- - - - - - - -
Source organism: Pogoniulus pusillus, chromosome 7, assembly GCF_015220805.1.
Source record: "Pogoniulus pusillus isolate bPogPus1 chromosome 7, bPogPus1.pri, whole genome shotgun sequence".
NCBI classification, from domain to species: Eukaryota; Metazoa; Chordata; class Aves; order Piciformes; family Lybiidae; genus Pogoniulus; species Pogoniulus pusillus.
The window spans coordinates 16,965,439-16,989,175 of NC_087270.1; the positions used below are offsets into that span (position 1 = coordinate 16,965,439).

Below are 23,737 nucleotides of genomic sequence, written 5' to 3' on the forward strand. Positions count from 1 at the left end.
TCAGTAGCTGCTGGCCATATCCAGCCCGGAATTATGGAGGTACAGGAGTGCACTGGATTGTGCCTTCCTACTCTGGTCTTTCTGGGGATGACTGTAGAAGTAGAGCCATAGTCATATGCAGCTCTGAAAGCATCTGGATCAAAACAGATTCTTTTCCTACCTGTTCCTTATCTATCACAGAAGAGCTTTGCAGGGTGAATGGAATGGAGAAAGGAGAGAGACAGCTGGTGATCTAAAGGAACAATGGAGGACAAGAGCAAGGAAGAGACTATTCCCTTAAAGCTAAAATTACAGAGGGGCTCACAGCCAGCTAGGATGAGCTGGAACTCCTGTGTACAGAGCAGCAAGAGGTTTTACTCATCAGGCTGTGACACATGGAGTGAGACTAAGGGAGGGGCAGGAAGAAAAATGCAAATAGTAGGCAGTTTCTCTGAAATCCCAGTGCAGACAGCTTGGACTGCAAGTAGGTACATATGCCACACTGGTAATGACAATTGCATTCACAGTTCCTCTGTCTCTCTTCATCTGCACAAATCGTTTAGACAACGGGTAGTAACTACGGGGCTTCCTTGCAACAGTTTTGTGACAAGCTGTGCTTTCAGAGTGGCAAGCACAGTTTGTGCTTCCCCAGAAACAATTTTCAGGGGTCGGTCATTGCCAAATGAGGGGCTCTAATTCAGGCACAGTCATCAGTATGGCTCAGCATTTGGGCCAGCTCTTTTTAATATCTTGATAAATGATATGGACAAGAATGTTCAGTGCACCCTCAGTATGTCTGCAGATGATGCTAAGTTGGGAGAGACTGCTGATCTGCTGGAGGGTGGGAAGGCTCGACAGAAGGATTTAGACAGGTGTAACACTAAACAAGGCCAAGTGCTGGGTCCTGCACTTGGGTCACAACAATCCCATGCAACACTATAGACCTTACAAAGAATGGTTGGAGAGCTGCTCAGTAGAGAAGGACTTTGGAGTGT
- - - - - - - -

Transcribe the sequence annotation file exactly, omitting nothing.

Source organism: Pogoniulus pusillus, chromosome 7, assembly GCF_015220805.1.
Source record: "Pogoniulus pusillus isolate bPogPus1 chromosome 7, bPogPus1.pri, whole genome shotgun sequence".
NCBI classification, from domain to species: Eukaryota; Metazoa; Chordata; class Aves; order Piciformes; family Lybiidae; genus Pogoniulus; species Pogoniulus pusillus.
The window spans coordinates 16,965,439-16,989,175 of NC_087270.1; the positions used below are offsets into that span (position 1 = coordinate 16,965,439).

Below are 23,737 nucleotides of genomic sequence, written 5' to 3' on the forward strand. Positions count from 1 at the left end.
TCAGTAGCTGCTGGCCATATCCAGCCCGGAATTATGGAGGTACAGGAGTGCACTGGATTGTGCCTTCCTACTCTGGTCTTTCTGGGGATGACTGTAGAAGTAGAGCCATAGTCATATGCAGCTCTGAAAGCATCTGGATCAAAACAGATTCTTTTCCTACCTGTTCCTTATCTATCACAGAAGAGCTTTGCAGGGTGAATGGAATGGAGAAAGGAGAGAGACAGCTGGTGATCTAAAGGAACAATGGAGGACAAGAGCAAGGAAGAGACTATTCCCTTAAAGCTAAAATTACAGAGGGGCTCACAGCCAGCTAGGATGAGCTGGAACTCCTGTGTACAGAGCAGCAAGAGGTTTTACTCATCAGGCTGTGACACATGGAGTGAGACTAAGGGAGGGGCAGGAAGAAAAATGCAAATAGTAGGCAGTTTCTCTGAAATCCCAGTGCAGACAGCTTGGACTGCAAGTAGGTACATATGCCACACTGGTAATGACAATTGCATTCACAGTTCCTCTGTCTCTCTTCATCTGCACAAATCGTTTAGACAACGGGTAGTAACTACGGGGCTTCCTTGCAACAGTTTTGTGACAAGCTGTGCTTTCAGAGTGGCAAGCACAGTTTGTGCTTCCCCAGAAACAATTTTCAGGGGTCGGTCATTGCCAAATGAGGGGCTCTAATTCAGGCACAGTCATCAGTATGGCTCAGCATTTGGGCCAGCTCTTTTTAATATCTTGATAAATGATATGGACAAGAATGTTCAGTGCACCCTCAGTATGTCTGCAGATGATGCTAAGTTGGGAGAGACTGCTGATCTGCTGGAGGGTGGGAAGGCTCGACAGAAGGATTTAGACAGGTGTAACACTAAACAAGGCCAAGTGCTGGGTCCTGCACTTGGGTCACAACAATCCCATGCAACACTATAGACCTTACAAAGAATGGTTGGAGAGCTGCTCAGTAGAGAAGGACTTTGGAGTGT